Shoal Creek Conservancy’s goal is to identify creative, cooperative solutions to address Shoal Creek’s challenges and create a resilient, healthy and safe creek through the development of Shoal Creek’s first Watershed Action Plan.
The Shoal Creek Watershed suffers from numerous and interconnected water-related challenges, including devastating flood events, poor water quality, erosion, loss of native habitat, and reduced spring flow. Shoal Creek Conservancy is leading a coalition of public and private groups, including the City of Austin, The Meadows Center for Water and the Environment, and other local community organizations, to develop and implement solutions to these pressing issues through a Watershed Action Plan. Read the press release announcing the partnership. Read the Shoal Creek Watershed Protection Plan Scoping and Fundraising Strategies Report.
Stakeholder involvement is an essential component of the Shoal Creek Watershed Action Plan. The intent of this planning process is to be inclusive, open and welcoming to all. Let us know how you’d like to get involved by filling out the online questionnaire.
Do you live or work in the Shoal Creek Watershed or share an interest in protecting and restoring the creek? Then, you are a Shoal Creek Stakeholder. Come out to our next meeting on January 30th, from 9:30-11am. Sign up and more info here.
Join us for an upcoming meeting and join the #Stewards4Shoal Movement! We also invite you to view and share the Shoal Creek Healthy Watershed PSA.
Upcoming Meeting Schedule & Materials
January 30, 2019, 9:30-11am
Past Meeting Schedule and Materials
October 5, 2018 Meeting: This meeting facilitated a first organizational meeting of working groups and initiated a goals discussion for Watershed Stakeholders.
- Meeting Schedule
- Revised Public Participation Plan with Steering Committee By Laws
- Stakeholder Comments on the Watershed Characterization Report
October 9, 2018 Meeting: This meeting formally adopted the bylaws, elected officers, and received an update from the City about the Lower Shoal Creek Flood Mitigation Study
- Watershed Characterization_Report_DRAFT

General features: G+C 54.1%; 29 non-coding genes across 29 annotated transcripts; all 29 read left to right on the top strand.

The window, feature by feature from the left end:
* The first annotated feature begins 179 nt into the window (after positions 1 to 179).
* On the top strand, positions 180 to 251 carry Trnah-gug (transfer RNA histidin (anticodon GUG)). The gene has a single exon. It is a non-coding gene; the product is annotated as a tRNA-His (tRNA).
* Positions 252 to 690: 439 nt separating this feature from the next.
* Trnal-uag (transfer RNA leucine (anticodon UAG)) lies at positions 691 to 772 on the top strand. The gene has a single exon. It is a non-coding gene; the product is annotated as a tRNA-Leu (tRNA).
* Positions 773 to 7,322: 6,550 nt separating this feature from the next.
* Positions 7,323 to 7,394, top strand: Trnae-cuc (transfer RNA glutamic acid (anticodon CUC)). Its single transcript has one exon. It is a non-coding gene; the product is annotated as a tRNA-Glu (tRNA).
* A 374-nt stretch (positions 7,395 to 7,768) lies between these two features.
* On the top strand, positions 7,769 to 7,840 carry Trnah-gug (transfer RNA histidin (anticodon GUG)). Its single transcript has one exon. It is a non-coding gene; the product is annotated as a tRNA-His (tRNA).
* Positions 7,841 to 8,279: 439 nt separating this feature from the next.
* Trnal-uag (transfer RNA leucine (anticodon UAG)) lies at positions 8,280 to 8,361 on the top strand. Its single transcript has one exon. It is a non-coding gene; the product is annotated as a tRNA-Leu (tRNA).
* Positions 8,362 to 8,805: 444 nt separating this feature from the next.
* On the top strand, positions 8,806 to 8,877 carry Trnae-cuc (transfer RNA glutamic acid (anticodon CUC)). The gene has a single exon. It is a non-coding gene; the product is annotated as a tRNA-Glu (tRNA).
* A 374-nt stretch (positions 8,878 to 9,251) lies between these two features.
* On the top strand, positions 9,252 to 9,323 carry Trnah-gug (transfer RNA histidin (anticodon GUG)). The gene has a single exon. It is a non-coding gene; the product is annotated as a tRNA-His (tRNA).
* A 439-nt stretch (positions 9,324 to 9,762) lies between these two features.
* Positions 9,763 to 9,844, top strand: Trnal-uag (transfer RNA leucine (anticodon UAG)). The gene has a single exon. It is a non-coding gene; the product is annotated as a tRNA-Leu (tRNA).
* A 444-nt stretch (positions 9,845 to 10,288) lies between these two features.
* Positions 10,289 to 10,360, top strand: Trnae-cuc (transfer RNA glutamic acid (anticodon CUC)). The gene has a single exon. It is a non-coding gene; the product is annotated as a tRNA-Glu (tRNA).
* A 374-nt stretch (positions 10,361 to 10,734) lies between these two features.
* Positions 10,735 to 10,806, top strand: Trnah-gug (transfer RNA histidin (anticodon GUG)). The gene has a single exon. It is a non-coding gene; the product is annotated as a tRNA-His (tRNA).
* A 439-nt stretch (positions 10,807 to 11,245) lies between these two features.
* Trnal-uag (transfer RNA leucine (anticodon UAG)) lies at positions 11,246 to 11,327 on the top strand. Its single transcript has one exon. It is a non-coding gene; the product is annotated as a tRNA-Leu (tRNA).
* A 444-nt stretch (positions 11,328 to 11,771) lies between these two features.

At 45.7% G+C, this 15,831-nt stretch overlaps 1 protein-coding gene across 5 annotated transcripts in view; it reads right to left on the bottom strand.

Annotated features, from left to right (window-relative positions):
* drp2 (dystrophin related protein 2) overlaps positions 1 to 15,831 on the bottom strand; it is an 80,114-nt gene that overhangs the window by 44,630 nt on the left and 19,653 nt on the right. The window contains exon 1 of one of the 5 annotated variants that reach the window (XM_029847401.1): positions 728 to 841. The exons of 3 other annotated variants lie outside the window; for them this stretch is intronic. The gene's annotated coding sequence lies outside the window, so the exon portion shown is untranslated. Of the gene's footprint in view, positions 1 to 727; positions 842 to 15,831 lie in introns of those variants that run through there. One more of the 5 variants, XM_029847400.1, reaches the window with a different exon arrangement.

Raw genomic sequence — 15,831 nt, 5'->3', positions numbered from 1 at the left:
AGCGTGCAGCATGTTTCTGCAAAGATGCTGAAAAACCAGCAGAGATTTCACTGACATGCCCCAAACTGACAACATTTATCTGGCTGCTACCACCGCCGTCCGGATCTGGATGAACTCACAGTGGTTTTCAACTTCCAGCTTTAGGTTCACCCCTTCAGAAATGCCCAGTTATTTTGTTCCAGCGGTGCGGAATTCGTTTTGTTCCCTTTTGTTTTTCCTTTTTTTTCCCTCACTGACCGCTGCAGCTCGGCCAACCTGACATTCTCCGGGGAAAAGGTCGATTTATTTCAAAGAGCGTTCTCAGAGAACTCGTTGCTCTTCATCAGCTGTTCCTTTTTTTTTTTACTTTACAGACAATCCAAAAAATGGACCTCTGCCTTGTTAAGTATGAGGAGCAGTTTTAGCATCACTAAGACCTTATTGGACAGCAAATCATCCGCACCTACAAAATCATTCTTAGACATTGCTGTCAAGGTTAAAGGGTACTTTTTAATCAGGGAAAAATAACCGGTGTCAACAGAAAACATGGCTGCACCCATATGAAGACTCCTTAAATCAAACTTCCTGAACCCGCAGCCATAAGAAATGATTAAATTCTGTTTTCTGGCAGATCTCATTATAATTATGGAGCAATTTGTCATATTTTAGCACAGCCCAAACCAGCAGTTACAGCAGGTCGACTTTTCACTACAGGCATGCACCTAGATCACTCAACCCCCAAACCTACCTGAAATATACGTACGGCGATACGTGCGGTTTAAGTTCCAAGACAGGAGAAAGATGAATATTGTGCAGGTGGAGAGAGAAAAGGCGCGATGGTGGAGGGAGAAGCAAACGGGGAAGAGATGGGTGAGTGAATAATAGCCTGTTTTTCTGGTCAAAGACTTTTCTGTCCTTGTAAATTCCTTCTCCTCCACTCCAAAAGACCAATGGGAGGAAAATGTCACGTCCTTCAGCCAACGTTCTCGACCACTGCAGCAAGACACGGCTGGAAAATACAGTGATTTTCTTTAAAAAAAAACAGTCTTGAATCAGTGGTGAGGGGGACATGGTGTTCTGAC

- Watershed Stakeholder Meeting Agenda- October 9, 2018
- Watershed Stakeholder Meeting Presentation – October 9, 2018
- Public Participation Plan with Steering Committee By Laws
August 29, 2018 Meeting: The format of this meeting was a “lunch and learn” focused on the ins and outs of water quality issues and a review of existing biological and water quality data. The draft agenda was as follows: Welcome, introductions & brief project updates led by Joanna Wolaver from SCC, presentation on water quality and biological data led by Mateo Scoggins from COA and then a Q&A focused on the presentation topic, wrap up and overview of next meetings by Joanna.
- Watershed Stakeholder Meeting Agenda – August 29, 2018
- Watershed Meeting Presentation – August 29, 2018
- Watershed Stakeholder Meeting Agenda – July 10, 2018
- Watershed Action Plan Presentation – July 10, 2018
May 19, 2018 Site Visit: The Is Shoal Creek Healthy? Site Visit was held on Saturday, May 19, at 9:00 a.m. at Duncan Park along Shoal Creek. On this walk, stakeholders explored the components of a healthy, clean, and resilient creek, and looked at opportunities for restoring the creek. The site visit was led by City partners, Mateo Scoggins and Darcy Nuffer, with the Watershed Protection Department.
February 13, 2018 Meeting: Thank you to the nearly 80 stakeholders that attended the 1st Shoal Creek Watershed Stakeholder Meeting on Tuesday, February 13 from 12 to 1:30 p.m. at the Cirrus Logic Conference Center. This first meeting included a presentation about Shoal Creek Watershed challenges as well as the basics of watershed planning, the timeline and the stakeholder process. The meeting concluded with small group discussions. Missed the meeting? Please view the Stakeholder Mtg Presentation and let us know how you’d like to get involved by filling out the online questionnaire.
Questions? Please contact us at [email protected].
Understanding Shoal Creek